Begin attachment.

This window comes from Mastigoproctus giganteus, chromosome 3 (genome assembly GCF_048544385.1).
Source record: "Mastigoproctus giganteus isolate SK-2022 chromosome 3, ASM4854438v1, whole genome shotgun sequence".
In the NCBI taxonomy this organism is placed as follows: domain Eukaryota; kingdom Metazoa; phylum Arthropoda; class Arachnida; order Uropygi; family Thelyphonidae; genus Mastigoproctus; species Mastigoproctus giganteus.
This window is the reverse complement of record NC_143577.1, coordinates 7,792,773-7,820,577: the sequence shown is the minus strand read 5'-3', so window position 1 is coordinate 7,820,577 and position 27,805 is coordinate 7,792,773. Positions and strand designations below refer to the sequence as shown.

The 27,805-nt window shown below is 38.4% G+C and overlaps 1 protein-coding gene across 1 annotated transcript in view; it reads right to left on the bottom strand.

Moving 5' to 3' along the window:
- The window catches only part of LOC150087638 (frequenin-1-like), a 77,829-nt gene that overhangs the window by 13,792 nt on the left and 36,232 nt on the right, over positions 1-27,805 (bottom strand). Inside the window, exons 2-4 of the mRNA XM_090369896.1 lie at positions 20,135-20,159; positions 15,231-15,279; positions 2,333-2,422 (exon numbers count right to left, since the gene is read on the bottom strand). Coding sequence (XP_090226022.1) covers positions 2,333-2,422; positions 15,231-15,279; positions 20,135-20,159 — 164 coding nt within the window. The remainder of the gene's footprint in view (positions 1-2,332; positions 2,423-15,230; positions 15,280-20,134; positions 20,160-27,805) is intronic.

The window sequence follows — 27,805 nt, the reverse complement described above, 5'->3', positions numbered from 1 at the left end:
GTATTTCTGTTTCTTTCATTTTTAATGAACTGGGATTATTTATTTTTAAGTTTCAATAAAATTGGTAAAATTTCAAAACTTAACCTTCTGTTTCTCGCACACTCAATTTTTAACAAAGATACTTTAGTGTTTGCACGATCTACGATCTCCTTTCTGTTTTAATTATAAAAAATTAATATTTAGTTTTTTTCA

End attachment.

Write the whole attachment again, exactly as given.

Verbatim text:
This window comes from Mastigoproctus giganteus, chromosome 3 (genome assembly GCF_048544385.1).
Source record: "Mastigoproctus giganteus isolate SK-2022 chromosome 3, ASM4854438v1, whole genome shotgun sequence".
In the NCBI taxonomy this organism is placed as follows: domain Eukaryota; kingdom Metazoa; phylum Arthropoda; class Arachnida; order Uropygi; family Thelyphonidae; genus Mastigoproctus; species Mastigoproctus giganteus.
This window is the reverse complement of record NC_143577.1, coordinates 7,792,773-7,820,577: the sequence shown is the minus strand read 5'-3', so window position 1 is coordinate 7,820,577 and position 27,805 is coordinate 7,792,773. Positions and strand designations below refer to the sequence as shown.

The 27,805-nt window shown below is 38.4% G+C and overlaps 1 protein-coding gene across 1 annotated transcript in view; it reads right to left on the bottom strand.

Moving 5' to 3' along the window:
- The window catches only part of LOC150087638 (frequenin-1-like), a 77,829-nt gene that overhangs the window by 13,792 nt on the left and 36,232 nt on the right, over positions 1-27,805 (bottom strand). Inside the window, exons 2-4 of the mRNA XM_090369896.1 lie at positions 20,135-20,159; positions 15,231-15,279; positions 2,333-2,422 (exon numbers count right to left, since the gene is read on the bottom strand). Coding sequence (XP_090226022.1) covers positions 2,333-2,422; positions 15,231-15,279; positions 20,135-20,159 — 164 coding nt within the window. The remainder of the gene's footprint in view (positions 1-2,332; positions 2,423-15,230; positions 15,280-20,134; positions 20,160-27,805) is intronic.

The window sequence follows — 27,805 nt, the reverse complement described above, 5'->3', positions numbered from 1 at the left end:
GTATTTCTGTTTCTTTCATTTTTAATGAACTGGGATTATTTATTTTTAAGTTTCAATAAAATTGGTAAAATTTCAAAACTTAACCTTCTGTTTCTCGCACACTCAATTTTTAACAAAGATACTTTAGTGTTTGCACGATCTACGATCTCCTTTCTGTTTTAATTATAAAAAATTAATATTTAGTTTTTTTCA